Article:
SLAUGHTER IN THE MUD: HENRY V AT AGINCOURT

We few, we happy few, we band of brothers; For he to-day that sheds his blood with meShall be my brother; be he ne’er so vile, This day shall gentle his condition; And gentlemen in England now-a-bed Shall think themselves accurs’d they were not here, And hold their manhoods cheap whiles any speaks That fought with us upon Saint Crispin’s day.”

The St. Crispin’s Day speech, which the Immortal Bard places in the mouth of his hero, King Henry V of England, is one of the great battle speeches in history. Though likely Shakespeare‘s invention, it brilliantly portrays a young, inspiring commander attempting to hearten his starving and dispirited Army; in desperate straits as it faces battle against a superior force. Whatever (if anything) Henry may have actually said that fateful morning in October is lost to history. But what is not lost is how he, and his tiny force of desperate men, stood firmly on the muddy field of Agincourt and…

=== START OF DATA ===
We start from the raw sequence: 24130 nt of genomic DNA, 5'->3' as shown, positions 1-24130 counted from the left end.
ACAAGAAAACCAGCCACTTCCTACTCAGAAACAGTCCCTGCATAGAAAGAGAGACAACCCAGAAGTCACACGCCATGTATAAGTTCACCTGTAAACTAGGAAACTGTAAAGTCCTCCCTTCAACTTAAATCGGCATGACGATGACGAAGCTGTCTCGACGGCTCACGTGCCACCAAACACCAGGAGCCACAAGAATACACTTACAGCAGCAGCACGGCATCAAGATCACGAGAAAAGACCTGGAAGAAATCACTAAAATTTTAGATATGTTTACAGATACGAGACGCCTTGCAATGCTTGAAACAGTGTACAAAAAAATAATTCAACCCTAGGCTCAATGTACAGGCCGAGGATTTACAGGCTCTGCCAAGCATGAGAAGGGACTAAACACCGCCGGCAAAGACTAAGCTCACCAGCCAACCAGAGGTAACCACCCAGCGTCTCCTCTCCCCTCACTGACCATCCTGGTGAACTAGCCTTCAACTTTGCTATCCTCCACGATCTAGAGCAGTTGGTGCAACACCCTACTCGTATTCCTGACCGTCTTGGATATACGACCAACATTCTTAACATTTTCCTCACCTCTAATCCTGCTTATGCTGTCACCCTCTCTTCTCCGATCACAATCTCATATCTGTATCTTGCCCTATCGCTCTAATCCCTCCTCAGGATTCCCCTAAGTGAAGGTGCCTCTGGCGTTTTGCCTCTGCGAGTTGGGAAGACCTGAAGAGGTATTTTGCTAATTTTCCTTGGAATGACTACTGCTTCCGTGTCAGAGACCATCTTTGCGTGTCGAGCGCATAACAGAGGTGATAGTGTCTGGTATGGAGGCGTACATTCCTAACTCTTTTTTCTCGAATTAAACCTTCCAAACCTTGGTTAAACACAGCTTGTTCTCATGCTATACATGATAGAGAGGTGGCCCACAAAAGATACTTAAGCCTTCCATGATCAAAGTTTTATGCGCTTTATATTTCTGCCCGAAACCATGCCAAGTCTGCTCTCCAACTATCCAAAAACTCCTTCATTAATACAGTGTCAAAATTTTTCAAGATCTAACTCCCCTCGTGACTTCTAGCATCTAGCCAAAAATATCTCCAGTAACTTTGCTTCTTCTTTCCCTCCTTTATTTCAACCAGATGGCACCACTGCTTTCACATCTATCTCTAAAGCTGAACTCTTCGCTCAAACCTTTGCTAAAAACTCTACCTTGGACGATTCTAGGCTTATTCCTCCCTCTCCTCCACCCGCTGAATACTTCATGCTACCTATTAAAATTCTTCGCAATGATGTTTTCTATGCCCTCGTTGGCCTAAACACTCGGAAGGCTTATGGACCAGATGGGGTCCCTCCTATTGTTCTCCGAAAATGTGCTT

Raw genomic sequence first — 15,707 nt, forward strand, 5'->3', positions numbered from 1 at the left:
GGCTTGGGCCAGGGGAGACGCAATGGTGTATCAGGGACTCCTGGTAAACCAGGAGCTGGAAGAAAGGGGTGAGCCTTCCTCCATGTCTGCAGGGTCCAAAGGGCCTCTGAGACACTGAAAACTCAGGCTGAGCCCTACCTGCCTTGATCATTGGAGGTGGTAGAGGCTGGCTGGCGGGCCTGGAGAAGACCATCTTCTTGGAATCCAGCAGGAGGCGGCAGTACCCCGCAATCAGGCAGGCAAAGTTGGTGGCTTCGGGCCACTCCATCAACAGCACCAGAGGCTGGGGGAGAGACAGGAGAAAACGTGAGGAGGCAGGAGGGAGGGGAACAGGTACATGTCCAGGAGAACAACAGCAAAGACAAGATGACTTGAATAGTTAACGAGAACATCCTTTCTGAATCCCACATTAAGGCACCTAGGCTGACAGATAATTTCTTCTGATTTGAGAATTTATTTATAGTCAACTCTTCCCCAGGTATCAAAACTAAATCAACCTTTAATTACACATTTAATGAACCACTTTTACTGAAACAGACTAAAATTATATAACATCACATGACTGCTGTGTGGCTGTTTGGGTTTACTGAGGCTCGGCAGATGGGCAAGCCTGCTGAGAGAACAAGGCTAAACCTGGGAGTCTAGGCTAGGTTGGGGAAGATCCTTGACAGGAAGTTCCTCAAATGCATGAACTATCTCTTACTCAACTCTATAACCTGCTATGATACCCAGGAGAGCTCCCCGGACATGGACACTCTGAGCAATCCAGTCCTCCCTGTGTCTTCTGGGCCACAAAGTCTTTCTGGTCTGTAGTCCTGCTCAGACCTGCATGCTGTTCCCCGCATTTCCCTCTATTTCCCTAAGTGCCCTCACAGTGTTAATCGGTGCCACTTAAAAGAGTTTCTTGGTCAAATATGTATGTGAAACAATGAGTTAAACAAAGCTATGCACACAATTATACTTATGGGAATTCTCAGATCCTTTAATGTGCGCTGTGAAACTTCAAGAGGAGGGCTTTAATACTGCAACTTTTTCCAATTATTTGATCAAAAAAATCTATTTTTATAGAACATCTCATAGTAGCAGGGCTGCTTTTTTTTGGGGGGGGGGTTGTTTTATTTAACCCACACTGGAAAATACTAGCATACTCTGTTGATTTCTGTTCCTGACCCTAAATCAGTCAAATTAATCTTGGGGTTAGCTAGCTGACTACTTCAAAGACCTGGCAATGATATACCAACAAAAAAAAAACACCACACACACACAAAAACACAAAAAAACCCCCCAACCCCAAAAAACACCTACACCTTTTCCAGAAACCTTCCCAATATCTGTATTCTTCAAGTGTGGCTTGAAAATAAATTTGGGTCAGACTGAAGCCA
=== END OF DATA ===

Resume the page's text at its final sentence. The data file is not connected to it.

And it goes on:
Source: SLAUGHTER IN THE MUD: HENRY V AT AGINCOURT

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2 thoughts on “SLAUGHTER IN THE MUD: HENRY V AT AGINCOURT

  1. A detailed yet still stirring account of this famous battle. I saw a feature on BBC News this week. It was about a new memorial being raised at the site, to commemorate the French dead. The French historian confirmed that French dead that day exceeded 10,000, and the number could have been as high as 12,000. It must have been an awful sight to behold.
    Best wishes, Pete.

    Liked by 1 person

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